When Suicide‘s Alan Vega began to lay down the tracks that would become Mutator, his beloved New York had begun its irreversible march towards urban redevelopment. Those former slums and fringe nightclubs, iconic haunts like Club 57, Max’s Kansas City, Danceteria, that were part of his mythology had been flipped into high-end real estate and soulless coffee bars. The art world had become an obscene moneymaking monster that he continued to battle, no wave had fallen to hip-hop and despite some of the old gang from his pre-punk days hanging on tightly in the Lower East Side and Greenwich Village, many had been priced out of the city.
One plus side was that the prolific synth punk demigod had met someone who nurtured his creative energies and fallen in love with her. And so Liz Lamere, his future wife, was there in the studio with him in 1995 as the pair took inspiration from the city around them and began working on these uneasy melodies. Vega had experienced a mini renaissance the previous year, when the Rollins Band covered Suicide’s seminal track Ghost Rider for inclusion on the soundtrack to the comic book film The Crow, and two years later the CD reissue of his pioneering group’s unsettling and beautiful first record would kickstart the city’s electroclash and post-punk scenes.
Mutator is the first commendable offering from the so-called Vega Vault project, having been rediscovered in 2019 and mixed by friend and collaborator Jared Artaud of The Vacant Lots. Having also worked on the late icon’s 2017 first posthumous release, the gloriously rebellious and brutal It, Artaud, along with Lamere and creative director Michael Handis, have plans to put out a selection of material on the Sacred Bones label. Imbued with the musician’s characteristic rockabilly croon and disruptive layers of reverb, as on those pivotal Suicide records, Vega here switches effortlessly from twitchy agitator to compliant puppy dog, his cathartic sensitivity and confrontational theatricality often mirroring the other with precision.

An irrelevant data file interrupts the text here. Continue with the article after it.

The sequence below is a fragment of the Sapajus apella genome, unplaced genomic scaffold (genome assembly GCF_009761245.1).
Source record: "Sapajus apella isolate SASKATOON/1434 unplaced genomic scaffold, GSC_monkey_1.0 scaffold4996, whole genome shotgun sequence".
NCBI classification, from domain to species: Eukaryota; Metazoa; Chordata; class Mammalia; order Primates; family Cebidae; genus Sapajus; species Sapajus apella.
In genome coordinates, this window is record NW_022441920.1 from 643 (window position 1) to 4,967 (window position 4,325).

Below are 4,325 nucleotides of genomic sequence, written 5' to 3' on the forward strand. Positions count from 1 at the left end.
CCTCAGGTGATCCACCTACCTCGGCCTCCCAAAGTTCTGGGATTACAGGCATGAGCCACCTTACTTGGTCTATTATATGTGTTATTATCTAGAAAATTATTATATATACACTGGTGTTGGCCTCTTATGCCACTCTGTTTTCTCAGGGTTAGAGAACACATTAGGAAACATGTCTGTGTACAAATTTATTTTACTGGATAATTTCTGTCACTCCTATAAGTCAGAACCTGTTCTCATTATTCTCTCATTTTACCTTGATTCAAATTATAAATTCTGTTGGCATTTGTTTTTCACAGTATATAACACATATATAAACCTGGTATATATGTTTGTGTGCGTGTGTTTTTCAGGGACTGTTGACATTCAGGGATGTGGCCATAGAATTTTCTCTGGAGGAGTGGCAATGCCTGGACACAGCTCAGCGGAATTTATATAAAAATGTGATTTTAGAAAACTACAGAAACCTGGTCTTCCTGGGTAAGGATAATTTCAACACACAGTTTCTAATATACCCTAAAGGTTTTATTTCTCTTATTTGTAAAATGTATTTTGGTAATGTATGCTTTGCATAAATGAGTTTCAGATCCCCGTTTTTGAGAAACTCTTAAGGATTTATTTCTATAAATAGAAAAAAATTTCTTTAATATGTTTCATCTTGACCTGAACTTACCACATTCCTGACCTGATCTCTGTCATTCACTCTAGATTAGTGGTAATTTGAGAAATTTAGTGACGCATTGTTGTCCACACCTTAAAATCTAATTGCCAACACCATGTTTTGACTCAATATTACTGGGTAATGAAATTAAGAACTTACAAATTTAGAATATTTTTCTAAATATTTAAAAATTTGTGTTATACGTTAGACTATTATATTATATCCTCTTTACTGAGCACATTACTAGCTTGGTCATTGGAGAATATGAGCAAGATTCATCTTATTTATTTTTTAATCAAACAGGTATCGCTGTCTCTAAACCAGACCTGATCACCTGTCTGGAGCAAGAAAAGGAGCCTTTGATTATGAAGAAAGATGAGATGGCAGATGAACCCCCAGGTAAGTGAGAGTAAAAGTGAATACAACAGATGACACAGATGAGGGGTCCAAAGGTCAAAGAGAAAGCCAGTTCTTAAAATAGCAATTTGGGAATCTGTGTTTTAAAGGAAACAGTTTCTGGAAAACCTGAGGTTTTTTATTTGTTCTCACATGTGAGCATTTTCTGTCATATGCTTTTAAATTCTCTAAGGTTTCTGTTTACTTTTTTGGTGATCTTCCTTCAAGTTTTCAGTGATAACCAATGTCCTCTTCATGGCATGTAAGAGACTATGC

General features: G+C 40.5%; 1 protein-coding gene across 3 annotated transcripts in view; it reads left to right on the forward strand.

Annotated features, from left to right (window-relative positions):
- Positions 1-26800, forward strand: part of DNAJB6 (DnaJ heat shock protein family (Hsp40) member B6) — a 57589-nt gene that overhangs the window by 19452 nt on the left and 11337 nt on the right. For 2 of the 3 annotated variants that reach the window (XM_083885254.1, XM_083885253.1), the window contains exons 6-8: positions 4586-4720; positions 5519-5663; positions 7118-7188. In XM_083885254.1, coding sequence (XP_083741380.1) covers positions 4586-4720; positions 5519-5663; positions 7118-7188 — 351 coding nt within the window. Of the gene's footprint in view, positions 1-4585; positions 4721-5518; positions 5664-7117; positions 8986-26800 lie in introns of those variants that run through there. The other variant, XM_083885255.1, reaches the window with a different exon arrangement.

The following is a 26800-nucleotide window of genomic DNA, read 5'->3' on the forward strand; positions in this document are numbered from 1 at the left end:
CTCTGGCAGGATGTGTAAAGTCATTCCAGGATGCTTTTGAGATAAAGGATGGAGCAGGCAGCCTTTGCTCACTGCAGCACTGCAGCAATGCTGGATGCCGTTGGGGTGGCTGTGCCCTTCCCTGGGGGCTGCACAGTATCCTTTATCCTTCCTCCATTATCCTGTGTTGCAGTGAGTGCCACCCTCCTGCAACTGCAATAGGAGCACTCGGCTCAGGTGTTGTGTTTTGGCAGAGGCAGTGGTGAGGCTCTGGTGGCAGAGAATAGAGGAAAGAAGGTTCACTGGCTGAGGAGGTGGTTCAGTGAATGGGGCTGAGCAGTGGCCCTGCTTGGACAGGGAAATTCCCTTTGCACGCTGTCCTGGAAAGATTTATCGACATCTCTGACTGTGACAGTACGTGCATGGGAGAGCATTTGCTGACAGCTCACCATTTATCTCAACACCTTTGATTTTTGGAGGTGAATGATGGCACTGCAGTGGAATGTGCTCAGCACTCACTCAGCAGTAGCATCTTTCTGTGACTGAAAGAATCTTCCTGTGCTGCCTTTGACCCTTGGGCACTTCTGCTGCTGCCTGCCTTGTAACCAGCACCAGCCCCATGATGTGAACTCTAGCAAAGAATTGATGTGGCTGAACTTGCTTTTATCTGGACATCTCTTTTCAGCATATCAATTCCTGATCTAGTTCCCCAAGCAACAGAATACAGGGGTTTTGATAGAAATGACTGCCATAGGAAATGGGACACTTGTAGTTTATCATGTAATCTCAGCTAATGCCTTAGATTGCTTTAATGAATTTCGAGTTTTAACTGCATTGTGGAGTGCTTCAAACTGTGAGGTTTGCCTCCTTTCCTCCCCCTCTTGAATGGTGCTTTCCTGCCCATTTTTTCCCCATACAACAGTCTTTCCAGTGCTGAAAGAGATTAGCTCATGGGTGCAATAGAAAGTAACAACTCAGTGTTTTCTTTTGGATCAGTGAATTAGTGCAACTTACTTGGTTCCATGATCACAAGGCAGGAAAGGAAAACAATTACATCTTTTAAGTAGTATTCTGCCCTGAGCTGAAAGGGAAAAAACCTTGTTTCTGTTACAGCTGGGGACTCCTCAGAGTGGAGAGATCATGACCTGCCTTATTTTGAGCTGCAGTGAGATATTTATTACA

Bringing to the surface his dormant fascination with religious iconography and the zombified city around him, the record finds Vega engaging with the almighty on Trinity, calling out to the heavens and screaming, as a disembodied congregation of voices swirl and echo around him. The threat of violence and capitalism lingers omnipresent on the insistent Nike Soldier. Similarly on Muscles, a jackhammer drum pattern disrupts Vega’s fragmented discourse on life. On the reverent Samurai and Breathe, Vega rather than yelling into the void abruptly attempts to tap into his sensitive side.
The purposeful fetishistic groove of Fist stands out on the record for its eerie sense of urgency, and exemplifies what makes Vega so fascinating as an artist. Is he articulating a repetitious ode to mortal combat, precarious servitude or sexual deviance? Deliberate readings of context are hijacked as the giddily unstable song is charged by a tinnitus inducing rhythm that corrupts the ear. Brash, poetic, and romantically obtuse, even from the grave Alan Vega is as challenging as he is charming.